Sheffield ‘Pram man’ makes it 825 races

John Burkhill
John Burkhill

It’s 825 races and counting for veteran Sheffield fundraiser John Burkhill - who’s gearing up for the Great North Run tomorrow.

John, the city’s ‘Mad Man with the Pram’ who has raised more than £250,000 for Macmillan Cancer Support, will be taking part dressed in his signature outlandish costume, complete with green fright wig.

The veteran fundraiser, aged 75, has signed up to the Great North Run for the 18th time, and said he was looking forward to joining his fellow racers.

“I’m hoping to raise as much as I can for Macmillan,” he said.

“I’ve met a lot of people in the North East from doing the run over the years.”

John said his latest run - which he says is his 825th event - would help him on his way to his ultimate target of raising £1 million for the cancer charity.

“It will become a reality, there’s no question in my mind at all,” he added.

“I’m 75 now and one of the oldest people in the Great North Run.

“It’s a lottery just to enter the race, it’s that big.”

John said he has been told he must start the race last, however, because of the risk of his pram getting in the way of runners’ feet.

“There are 60,000 people running so I’ll have 59,999 people in front of me.”

Meanwhile retired teacher Alex Krzyz, 63, who also lives in Sheffield, will be running the half-marathon to fundraise for the Catholic aid agency CAFOD.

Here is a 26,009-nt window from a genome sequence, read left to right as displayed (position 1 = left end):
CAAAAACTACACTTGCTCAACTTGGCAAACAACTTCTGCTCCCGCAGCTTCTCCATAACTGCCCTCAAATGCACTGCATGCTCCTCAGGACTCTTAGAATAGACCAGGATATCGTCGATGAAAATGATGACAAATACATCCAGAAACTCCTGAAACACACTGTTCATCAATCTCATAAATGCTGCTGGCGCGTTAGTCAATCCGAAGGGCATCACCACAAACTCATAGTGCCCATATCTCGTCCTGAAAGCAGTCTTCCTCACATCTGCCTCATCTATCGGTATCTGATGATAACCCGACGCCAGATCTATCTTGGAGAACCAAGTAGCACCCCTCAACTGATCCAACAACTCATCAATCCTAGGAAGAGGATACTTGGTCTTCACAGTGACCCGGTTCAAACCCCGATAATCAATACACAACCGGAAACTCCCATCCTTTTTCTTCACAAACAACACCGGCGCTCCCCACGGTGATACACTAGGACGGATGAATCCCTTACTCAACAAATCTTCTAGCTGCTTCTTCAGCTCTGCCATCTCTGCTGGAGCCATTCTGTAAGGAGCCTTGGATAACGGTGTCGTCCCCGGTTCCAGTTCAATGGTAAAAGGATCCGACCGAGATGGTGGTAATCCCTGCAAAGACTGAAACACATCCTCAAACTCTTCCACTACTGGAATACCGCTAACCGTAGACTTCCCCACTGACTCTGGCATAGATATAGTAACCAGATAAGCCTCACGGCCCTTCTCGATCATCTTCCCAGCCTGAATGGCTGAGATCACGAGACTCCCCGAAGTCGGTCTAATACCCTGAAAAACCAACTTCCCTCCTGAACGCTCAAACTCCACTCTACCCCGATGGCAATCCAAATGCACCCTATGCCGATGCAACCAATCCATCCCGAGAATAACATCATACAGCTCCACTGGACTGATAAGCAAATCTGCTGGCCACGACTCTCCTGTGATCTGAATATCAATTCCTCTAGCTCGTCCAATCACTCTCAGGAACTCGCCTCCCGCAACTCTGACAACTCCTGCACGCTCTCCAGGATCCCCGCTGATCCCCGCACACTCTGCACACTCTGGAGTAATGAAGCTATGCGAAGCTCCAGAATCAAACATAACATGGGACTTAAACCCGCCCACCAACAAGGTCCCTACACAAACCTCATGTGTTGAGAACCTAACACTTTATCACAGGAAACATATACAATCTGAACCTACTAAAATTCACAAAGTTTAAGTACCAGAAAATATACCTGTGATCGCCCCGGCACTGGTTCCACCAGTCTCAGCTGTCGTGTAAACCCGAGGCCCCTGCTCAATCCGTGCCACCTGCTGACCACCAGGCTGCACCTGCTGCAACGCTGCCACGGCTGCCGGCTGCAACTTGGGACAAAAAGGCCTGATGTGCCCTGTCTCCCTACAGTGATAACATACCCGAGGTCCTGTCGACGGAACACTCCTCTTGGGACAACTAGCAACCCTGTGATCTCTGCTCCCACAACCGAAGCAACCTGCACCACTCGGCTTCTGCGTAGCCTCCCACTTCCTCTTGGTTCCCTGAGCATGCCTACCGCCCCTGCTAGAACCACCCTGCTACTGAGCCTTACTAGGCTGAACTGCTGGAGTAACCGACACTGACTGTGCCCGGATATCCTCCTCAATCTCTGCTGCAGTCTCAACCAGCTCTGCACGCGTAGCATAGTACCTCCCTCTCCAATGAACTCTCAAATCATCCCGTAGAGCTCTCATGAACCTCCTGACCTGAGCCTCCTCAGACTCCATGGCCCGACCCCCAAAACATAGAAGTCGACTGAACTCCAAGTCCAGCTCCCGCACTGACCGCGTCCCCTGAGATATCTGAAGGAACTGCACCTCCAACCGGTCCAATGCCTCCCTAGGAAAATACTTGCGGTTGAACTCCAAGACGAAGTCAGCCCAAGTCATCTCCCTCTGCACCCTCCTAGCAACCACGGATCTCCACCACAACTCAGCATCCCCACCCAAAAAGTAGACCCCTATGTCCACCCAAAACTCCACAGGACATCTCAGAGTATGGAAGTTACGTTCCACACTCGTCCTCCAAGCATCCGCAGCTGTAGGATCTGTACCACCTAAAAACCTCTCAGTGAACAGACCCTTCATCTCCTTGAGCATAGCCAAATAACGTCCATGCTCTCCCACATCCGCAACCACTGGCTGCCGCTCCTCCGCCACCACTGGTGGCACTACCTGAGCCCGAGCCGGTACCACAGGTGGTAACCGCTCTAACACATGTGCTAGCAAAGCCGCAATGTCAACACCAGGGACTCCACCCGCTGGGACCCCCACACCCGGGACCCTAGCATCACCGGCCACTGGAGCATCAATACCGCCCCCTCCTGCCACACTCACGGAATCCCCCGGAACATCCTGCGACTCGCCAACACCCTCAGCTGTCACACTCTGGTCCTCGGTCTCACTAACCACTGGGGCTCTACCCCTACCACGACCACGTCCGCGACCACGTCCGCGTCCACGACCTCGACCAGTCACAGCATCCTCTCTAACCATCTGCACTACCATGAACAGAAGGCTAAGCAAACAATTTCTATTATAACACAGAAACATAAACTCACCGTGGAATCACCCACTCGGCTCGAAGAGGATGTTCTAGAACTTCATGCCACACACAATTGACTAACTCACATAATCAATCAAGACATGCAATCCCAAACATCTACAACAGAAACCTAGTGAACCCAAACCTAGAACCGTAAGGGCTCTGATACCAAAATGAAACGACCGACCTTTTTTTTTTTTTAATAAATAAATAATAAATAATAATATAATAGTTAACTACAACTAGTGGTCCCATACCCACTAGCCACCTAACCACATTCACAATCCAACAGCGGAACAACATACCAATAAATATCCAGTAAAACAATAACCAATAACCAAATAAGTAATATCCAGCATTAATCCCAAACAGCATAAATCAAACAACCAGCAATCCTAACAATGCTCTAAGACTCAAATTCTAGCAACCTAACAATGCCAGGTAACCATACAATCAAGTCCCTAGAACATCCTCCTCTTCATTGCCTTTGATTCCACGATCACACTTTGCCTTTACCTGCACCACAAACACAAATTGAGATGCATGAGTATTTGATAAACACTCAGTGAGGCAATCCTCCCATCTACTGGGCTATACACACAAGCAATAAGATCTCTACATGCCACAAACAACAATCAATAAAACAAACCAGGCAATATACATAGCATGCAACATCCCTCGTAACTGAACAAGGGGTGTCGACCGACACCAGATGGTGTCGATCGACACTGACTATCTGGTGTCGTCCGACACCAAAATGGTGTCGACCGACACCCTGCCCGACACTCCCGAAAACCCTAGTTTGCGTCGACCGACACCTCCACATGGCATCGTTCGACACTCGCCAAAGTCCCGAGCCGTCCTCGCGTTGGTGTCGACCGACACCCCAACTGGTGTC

The charity works with local communities to tackle poverty in over 40 countries in Africa, Asia and Latin America.

Alex, who has so far raised over £650, said: “I’ve run in three half-marathons before, but that was 35 years ago. However, training has gone well, even if the Sheffield hills do become a case of mind-over-matter.

“In the last few years I’ve got more and more involved with CAFOD’s work and I now volunteer for them in local schools such as Notre Dame High School.

“It also gives you a feel-good factor to know that you’re helping to make a difference in the world.”

Alex said his two daughters were heading up to Tyneside to cheer him on.

Angela Powell, CAFOD manager for Sheffield, said: “Running over 13 miles is not a feat for the faint-hearted, so we’re delighted Alex is prepared to put himself through the challenge in solidarity with people living in poverty across the world.”

The run starts in Newcastle and finishes in South Shields after runners have raced through Gateshead. It is the world’s second-largest half-marathon.